It's been a long pause since I last really blogged, but the last six months have been rich in new bonds and introspection. Still, it's always an adventure in this life of mine. Who would have thought the little girl forced to be such an adult for so long would have grown up to be such a freaking hippie? ;)
Yes, friends, this life is a wild kind of rollercoaster. If you didn't already know it, which likely you do as you are also alive (congrats!), the only thing constant is change, and deep down I think this searching soul of mine has always embraced that idea. I just needed to recognize that.
All my life I'd felt a sense of non-fulfillment, a yearning for something that I could not shake, I could not wish away, but didn't really understand. Some people couldn't relate to these notions and some even resented them, and I felt guilty because I couldn't make myself settle for the life I had, and yet, I hadn't the clarity to grasp what I wanted, let alone the courage and faith to act on it. The idea of settling where I was made me feel like I was making a choice to die there. But I was relatively safe. And stable enough. Maybe not quite content, but, it was what I knew. Does any of this sound familiar?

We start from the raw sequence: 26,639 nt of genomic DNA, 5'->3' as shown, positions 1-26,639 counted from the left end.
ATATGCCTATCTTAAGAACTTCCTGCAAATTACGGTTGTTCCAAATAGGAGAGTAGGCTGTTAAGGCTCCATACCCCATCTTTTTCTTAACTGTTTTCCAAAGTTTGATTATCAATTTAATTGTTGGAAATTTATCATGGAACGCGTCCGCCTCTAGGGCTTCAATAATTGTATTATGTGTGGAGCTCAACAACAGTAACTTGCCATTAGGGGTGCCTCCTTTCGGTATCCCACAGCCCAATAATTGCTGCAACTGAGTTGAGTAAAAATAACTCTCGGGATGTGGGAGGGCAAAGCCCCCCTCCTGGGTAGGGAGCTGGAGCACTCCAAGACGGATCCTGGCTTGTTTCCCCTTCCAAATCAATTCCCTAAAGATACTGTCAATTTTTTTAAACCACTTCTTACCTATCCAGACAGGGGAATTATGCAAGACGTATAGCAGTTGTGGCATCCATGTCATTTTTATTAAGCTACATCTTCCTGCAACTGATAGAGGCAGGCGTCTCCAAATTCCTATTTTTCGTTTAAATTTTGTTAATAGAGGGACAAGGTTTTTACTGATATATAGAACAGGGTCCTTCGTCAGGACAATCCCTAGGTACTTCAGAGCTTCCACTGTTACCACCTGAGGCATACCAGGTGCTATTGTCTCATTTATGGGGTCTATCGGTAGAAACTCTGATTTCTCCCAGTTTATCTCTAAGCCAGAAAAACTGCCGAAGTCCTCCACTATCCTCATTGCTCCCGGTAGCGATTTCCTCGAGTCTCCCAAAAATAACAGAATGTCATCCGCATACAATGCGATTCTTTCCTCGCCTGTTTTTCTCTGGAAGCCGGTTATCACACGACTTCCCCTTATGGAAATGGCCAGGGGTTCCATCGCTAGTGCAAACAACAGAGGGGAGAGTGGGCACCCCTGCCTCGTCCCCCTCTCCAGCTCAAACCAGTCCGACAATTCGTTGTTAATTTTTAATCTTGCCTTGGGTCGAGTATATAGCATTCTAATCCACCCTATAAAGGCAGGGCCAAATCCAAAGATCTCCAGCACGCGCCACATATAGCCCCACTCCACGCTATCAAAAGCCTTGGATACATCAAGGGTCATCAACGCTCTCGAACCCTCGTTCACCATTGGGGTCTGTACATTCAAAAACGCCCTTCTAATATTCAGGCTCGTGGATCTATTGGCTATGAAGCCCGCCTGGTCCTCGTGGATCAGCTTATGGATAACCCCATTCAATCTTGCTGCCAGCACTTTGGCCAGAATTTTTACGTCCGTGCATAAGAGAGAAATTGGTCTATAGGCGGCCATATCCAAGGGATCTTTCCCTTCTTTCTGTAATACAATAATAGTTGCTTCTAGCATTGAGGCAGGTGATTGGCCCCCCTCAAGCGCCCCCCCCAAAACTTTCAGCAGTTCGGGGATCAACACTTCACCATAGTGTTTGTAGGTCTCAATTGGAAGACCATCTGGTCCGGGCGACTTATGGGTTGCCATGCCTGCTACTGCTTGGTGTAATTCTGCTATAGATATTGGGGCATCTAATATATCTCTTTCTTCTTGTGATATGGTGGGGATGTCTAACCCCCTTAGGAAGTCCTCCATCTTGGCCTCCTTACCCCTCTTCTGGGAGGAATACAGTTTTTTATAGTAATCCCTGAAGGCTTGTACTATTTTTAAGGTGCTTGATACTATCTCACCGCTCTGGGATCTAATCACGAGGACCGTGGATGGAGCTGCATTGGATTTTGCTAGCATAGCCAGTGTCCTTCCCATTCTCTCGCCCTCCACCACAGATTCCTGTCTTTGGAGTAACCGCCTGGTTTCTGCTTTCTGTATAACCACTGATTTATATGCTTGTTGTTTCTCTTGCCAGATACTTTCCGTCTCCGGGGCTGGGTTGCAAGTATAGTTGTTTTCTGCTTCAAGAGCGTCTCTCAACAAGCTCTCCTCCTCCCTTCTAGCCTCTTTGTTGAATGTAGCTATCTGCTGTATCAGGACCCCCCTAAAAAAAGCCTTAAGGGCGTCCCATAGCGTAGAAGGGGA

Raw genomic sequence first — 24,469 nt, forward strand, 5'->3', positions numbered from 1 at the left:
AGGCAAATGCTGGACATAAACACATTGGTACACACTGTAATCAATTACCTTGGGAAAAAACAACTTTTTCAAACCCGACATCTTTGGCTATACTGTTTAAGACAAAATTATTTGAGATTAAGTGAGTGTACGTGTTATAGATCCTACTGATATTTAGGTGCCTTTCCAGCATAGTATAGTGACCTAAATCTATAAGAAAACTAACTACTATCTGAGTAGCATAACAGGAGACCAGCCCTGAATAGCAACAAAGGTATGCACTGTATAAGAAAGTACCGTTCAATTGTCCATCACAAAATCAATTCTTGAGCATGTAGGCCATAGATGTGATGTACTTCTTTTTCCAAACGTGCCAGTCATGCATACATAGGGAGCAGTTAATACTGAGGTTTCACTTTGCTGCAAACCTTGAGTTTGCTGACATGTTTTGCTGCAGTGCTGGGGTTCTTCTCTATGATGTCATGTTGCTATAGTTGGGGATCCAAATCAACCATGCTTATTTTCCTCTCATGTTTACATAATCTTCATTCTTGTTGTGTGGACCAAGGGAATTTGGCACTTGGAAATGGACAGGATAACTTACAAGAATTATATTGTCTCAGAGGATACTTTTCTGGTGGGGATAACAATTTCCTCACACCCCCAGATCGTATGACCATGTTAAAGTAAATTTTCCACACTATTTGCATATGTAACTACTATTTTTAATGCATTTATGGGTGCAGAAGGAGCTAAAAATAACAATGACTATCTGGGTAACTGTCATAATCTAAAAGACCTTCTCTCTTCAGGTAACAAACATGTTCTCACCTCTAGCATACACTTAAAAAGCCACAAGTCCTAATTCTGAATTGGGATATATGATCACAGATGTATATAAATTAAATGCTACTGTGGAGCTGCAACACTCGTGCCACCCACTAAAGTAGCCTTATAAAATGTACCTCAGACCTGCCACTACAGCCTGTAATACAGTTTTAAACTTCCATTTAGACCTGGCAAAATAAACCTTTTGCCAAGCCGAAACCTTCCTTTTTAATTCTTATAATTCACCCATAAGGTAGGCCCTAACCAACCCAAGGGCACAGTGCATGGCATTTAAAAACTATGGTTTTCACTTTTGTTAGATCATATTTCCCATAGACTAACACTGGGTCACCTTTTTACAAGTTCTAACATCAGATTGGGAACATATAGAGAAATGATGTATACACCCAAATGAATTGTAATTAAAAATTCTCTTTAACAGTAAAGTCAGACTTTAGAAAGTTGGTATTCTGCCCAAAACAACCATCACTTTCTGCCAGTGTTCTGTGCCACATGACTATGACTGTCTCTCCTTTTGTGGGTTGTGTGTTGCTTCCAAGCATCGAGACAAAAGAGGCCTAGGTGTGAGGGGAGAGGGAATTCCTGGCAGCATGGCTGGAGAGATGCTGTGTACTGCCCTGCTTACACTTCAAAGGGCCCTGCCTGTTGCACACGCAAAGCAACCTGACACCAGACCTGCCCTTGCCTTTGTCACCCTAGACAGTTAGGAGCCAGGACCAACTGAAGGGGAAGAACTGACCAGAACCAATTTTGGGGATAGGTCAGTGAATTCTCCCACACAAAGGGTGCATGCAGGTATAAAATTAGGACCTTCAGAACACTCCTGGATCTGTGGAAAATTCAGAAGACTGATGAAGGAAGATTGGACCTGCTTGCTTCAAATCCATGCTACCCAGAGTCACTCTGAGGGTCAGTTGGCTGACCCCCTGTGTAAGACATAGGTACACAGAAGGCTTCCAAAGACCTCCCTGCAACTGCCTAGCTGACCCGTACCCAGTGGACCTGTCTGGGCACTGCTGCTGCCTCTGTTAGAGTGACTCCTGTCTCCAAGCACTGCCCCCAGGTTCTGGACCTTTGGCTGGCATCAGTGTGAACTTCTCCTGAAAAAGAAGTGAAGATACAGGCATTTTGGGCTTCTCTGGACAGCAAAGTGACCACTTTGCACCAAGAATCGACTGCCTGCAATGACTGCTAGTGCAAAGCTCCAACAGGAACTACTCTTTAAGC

Fortunately, life ran out of patience waiting for me to get a clue.
Remember several years ago when it seemed like everything had fallen apart? Like everything I'd built for a decade had been ripped away and I had no clue who I was anymore? Well, both of those are true. But there was a special kind of gift that came with embracing the chaos, even if I cursed most of the way. I'm convinced that, when everything is wiped blank, it's life 's way of forcing you to become acquainted with and aware of who you are now, who you can become. What is the fulfillment of your soul?
I moved to Seattle a year and a half ago on faith--not that I knew why I had to live here, but I knew why I couldn't stay where I was. I have survived--thrived even--in this place, on my own, of my own merit and efforts. I still felt like God/The Universe had churned up my innards like stew and then chucked half the contents for a while, waffling about in this foggy, hair-pulling void of existential cluelessness. And then, just as the fog started to lift, a nightmare...my brother died.
This was the unthinkable for me: One of the few forbidden scenarios that I imagined I could never weather with any sanity left intact. Why this? Why him? Hadn't he and my sister and myself--if I was going to be self-pitying about it--been through enough? There was no way this was real, and there was no way I'd get through it.
But I was wrong. Not only did I get through it, but I did so with a strength I didn't know I possessed, even while my heart screamed. And then I came out the other side. And then I was determined. It was about living my best and my truest for both of us. I knew he'd want it. The last thing he'd ever said to me was that he was proud of what I'd created and wished me success. Now I just needed to understand what success meant.